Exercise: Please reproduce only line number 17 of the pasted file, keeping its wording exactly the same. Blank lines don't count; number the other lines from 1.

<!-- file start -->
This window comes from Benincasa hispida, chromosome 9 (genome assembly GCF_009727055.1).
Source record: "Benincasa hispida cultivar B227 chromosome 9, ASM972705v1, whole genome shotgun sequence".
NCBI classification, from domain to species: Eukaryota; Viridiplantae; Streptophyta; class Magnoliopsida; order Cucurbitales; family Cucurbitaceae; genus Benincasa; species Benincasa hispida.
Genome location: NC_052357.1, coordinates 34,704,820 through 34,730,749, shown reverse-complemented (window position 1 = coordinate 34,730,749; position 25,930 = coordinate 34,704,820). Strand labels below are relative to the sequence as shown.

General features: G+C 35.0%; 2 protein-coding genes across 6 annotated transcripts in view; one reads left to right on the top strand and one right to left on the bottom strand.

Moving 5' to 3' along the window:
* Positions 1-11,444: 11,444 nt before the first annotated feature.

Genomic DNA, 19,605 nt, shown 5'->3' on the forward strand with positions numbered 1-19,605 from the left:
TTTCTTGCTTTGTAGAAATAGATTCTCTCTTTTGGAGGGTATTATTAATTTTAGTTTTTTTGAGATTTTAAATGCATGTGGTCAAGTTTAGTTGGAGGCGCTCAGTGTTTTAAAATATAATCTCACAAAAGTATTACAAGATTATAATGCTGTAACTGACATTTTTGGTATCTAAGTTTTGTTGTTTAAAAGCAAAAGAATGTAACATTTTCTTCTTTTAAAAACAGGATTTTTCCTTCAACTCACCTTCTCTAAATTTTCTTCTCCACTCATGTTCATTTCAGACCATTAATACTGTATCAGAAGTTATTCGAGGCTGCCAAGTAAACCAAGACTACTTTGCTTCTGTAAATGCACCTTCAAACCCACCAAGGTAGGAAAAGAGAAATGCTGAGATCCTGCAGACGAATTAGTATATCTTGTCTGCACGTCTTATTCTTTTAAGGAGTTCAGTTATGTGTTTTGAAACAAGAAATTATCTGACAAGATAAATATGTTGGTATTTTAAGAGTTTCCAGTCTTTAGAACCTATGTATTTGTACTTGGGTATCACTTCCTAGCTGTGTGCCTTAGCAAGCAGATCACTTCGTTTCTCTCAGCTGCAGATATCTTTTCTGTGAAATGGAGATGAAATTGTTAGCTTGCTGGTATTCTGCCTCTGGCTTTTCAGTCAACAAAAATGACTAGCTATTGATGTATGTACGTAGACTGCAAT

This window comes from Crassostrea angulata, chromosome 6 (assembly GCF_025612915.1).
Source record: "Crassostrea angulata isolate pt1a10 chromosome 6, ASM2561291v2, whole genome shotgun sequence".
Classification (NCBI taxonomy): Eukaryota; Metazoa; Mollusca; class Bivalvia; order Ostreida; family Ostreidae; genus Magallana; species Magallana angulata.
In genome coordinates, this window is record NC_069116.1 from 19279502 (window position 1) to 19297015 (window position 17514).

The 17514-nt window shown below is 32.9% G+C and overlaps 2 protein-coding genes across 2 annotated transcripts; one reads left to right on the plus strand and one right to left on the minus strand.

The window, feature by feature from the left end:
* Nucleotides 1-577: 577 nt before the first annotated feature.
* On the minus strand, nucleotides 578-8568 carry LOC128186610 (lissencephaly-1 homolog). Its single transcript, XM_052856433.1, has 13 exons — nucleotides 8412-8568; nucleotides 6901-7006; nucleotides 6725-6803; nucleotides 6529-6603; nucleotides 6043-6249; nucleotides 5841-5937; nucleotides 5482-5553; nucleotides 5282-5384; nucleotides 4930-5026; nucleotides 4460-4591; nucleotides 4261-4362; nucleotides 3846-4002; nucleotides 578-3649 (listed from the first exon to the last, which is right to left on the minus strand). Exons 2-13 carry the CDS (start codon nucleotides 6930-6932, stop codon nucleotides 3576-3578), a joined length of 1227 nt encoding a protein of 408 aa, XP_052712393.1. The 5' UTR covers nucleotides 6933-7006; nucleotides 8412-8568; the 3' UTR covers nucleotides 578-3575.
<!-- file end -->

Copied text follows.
* On the minus strand, nucleotides 578-8568 carry LOC128186610 (lissencephaly-1 homolog). Its single transcript, XM_052856433.1, has 13 exons — nucleotides 8412-8568; nucleotides 6901-7006; nucleotides 6725-6803; nucleotides 6529-6603; nucleotides 6043-6249; nucleotides 5841-5937; nucleotides 5482-5553; nucleotides 5282-5384; nucleotides 4930-5026; nucleotides 4460-4591; nucleotides 4261-4362; nucleotides 3846-4002; nucleotides 578-3649 (listed from the first exon to the last, which is right to left on the minus strand). Exons 2-13 carry the CDS (start codon nucleotides 6930-6932, stop codon nucleotides 3576-3578), a joined length of 1227 nt encoding a protein of 408 aa, XP_052712393.1. The 5' UTR covers nucleotides 6933-7006; nucleotides 8412-8568; the 3' UTR covers nucleotides 578-3575.